If there’s one thing that sets entrepreneur Rami Zeidan apart from other next-gen hoteliers, it’s his well-honed aptitude for storytelling. Zeidan is a big-picture guy with a deft understanding of the building blocks of any good piece of literature or film—plot, theme, point of view, setting, and character development. It’s only natural that those same elements dictate how each boutique property in his portfolio of award-winning (and fast-expanding) hotel brand Life House comes to, well, life. HAP chatted with Zeidan to learn why providing guests with a locally-inspired sense of place—and optimizing back-of-house operations—are both key to reinventing the boutique hotel experience.
Life House is best known to our audience as a portfolio of design-driven boutique hotels with a ton of local flair. How does the brand aim to stand out from the crop?
That’s a great question, especially with the amount of money being thrown at boutique hotels these days. I think at the core of it, we always strive to reach for more depth in the overall experience. You’ll stay at a Life House not because it’s the most luxe—though we take our linens, blow dryers, and shower water pressure seriously—but because it’s a perfect balance of great design that’s comfortable and reliable; a brand story that resonates with your deepest self; a great place to work, relax, dine, and entertain—all at a sensible price point. And while we try to be photogenic enough for Instagram, we’re also the place you’d stay if no one was looking.
What some may not know is that there’s a whole other side to your business—the hospitality tech that’s used by numerous independent hotels—that preceded your venture into creating your own branded hotels. Can you describe how that tech continues to evolve and be used by other properties?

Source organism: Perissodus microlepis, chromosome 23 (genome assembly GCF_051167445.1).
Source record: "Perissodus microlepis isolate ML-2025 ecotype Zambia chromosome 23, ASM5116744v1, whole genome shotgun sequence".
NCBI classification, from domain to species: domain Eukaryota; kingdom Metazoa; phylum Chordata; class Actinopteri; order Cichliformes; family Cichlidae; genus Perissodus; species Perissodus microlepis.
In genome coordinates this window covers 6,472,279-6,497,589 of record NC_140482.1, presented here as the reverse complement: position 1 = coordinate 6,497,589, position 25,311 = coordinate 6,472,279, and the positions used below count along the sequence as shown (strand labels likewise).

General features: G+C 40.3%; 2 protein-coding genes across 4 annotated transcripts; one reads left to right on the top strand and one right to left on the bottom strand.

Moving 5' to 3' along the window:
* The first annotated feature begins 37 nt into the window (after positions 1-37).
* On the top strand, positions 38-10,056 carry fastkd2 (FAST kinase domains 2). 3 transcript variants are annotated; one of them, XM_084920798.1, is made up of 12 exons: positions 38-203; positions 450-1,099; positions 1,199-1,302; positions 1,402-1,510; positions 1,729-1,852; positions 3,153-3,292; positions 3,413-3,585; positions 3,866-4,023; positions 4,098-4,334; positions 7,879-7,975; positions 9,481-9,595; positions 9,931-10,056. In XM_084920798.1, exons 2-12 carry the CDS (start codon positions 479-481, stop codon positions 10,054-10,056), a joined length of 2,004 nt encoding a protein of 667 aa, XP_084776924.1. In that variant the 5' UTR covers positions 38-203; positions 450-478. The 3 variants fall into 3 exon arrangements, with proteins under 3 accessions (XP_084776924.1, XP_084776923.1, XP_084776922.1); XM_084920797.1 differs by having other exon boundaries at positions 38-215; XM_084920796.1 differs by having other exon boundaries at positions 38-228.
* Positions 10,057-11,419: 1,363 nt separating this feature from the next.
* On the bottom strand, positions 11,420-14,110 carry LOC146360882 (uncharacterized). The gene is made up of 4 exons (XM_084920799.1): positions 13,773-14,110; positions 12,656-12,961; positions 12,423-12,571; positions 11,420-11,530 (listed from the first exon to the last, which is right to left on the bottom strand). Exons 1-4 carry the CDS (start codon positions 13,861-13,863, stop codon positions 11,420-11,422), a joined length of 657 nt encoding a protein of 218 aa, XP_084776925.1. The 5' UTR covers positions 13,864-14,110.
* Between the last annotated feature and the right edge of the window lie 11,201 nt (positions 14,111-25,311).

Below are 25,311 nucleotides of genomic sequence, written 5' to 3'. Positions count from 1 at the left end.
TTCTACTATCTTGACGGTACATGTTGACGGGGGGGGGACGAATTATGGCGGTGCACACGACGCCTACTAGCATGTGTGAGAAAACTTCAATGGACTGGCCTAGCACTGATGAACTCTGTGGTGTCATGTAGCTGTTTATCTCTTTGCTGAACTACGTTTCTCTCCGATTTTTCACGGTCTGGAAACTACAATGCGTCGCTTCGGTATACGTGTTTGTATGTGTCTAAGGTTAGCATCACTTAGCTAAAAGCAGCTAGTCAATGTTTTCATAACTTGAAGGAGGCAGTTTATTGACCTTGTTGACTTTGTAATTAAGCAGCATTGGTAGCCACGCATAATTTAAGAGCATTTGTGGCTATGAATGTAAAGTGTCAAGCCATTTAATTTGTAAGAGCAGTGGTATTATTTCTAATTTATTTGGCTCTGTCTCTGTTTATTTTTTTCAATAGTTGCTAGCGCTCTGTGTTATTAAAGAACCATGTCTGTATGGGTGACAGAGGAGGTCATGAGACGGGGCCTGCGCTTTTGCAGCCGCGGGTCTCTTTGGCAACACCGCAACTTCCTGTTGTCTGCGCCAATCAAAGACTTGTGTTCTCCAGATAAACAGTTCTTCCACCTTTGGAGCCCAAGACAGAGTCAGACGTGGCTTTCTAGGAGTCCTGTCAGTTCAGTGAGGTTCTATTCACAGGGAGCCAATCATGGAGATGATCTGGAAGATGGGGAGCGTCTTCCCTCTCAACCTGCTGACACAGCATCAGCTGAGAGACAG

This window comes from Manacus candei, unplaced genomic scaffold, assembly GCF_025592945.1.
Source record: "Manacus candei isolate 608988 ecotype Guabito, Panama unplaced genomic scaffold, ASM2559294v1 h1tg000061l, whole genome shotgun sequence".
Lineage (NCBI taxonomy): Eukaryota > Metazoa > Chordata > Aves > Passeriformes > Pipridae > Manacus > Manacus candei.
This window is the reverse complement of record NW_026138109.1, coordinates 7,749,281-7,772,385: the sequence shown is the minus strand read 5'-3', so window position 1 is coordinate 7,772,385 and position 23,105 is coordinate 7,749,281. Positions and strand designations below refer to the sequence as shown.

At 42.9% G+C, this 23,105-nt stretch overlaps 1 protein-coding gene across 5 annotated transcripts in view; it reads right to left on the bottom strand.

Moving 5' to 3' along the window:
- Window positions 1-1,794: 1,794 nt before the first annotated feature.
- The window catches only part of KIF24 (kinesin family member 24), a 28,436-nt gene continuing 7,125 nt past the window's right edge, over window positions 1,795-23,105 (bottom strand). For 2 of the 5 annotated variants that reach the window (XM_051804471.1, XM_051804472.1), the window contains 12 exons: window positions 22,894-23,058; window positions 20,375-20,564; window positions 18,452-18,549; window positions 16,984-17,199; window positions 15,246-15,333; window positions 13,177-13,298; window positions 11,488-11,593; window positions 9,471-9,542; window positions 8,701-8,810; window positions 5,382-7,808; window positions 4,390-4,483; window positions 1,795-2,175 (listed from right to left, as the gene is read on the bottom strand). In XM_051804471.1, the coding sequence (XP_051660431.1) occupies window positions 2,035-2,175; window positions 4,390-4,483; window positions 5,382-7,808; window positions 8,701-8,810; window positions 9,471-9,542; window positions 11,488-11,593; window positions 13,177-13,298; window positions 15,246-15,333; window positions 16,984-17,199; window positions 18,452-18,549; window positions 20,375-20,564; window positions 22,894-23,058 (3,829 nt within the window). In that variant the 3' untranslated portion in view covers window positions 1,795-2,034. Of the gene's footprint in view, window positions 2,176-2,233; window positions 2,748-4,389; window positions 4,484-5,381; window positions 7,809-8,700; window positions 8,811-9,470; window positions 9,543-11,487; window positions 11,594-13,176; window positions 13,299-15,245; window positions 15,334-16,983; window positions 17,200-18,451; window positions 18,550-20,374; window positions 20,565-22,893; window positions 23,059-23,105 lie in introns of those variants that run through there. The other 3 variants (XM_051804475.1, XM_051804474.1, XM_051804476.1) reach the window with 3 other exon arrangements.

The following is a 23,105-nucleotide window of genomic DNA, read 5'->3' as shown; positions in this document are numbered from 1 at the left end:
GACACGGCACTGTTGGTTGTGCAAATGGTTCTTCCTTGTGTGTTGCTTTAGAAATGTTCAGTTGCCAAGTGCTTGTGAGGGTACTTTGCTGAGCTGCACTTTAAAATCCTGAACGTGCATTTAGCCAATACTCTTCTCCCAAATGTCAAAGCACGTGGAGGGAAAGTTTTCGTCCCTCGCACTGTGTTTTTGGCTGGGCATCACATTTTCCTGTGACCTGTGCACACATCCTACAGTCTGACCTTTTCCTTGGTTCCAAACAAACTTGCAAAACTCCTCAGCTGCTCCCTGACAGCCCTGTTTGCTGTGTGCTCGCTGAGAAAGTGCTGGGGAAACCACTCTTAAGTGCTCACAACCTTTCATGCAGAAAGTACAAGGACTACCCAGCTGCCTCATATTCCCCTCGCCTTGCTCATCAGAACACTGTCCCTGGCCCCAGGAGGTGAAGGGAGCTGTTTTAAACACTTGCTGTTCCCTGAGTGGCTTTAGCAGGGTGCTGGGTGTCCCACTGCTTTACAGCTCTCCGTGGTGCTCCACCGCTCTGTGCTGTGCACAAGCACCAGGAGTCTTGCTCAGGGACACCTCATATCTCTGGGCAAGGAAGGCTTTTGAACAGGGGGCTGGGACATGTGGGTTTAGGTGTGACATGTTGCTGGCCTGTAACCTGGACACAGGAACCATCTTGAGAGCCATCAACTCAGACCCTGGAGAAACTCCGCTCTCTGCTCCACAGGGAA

We believe that modern discerning travelers want to be connected to experiences and brands rooted in narrative and substance. While we seek to tell stories that have richness and depth at our Life House hotels, there are many hotels in the world that have interesting and true stories to tell. But the staff and/or owners are often spending much of their time on redundant back-office operational tasks, and consequently, struggle to serve guests and run the hotel. The result is a cute hotel that has loads of potential, but one that travelers don’t trust when they’re booking online, which translates to lower revenues and profits and poor operations.
We solve this problem with software tools that automate the complex back-office and redundant functions—such as accounting, finance, pricing, and housekeeping scheduling—and optimally merchandise and market their hotel online through beautiful conversion-optimized websites, metasearch marketing, and more. It also enables on-site staff to focus more on manifesting their brand story and delivering a great guest experience.
The result is happier owners (with more profits), happier staff (with less annoying work), and ultimately happier guests.
How do you scout which destinations will be the home of future Life House properties? Is it as granular as starting with a particular neighborhood that’s already on your radar, or do you pick a city and narrow it down from there?
Actually, it’s not as straightforward as that. Since we don’t own the hotels, we often get called by hotel owners wanting to make a “Life House.” We try to help, though oftentimes say no unless it’s a great fit. At the end of the day, Life Houses are quite adaptable to different locations as our whole approach is “being responsive” to the environment we inhabit, which is why we’re able to be in markets like Nantucket, Miami Beach, Little Havana, Lower Highlands, the Berkshires and fit in wherever we go.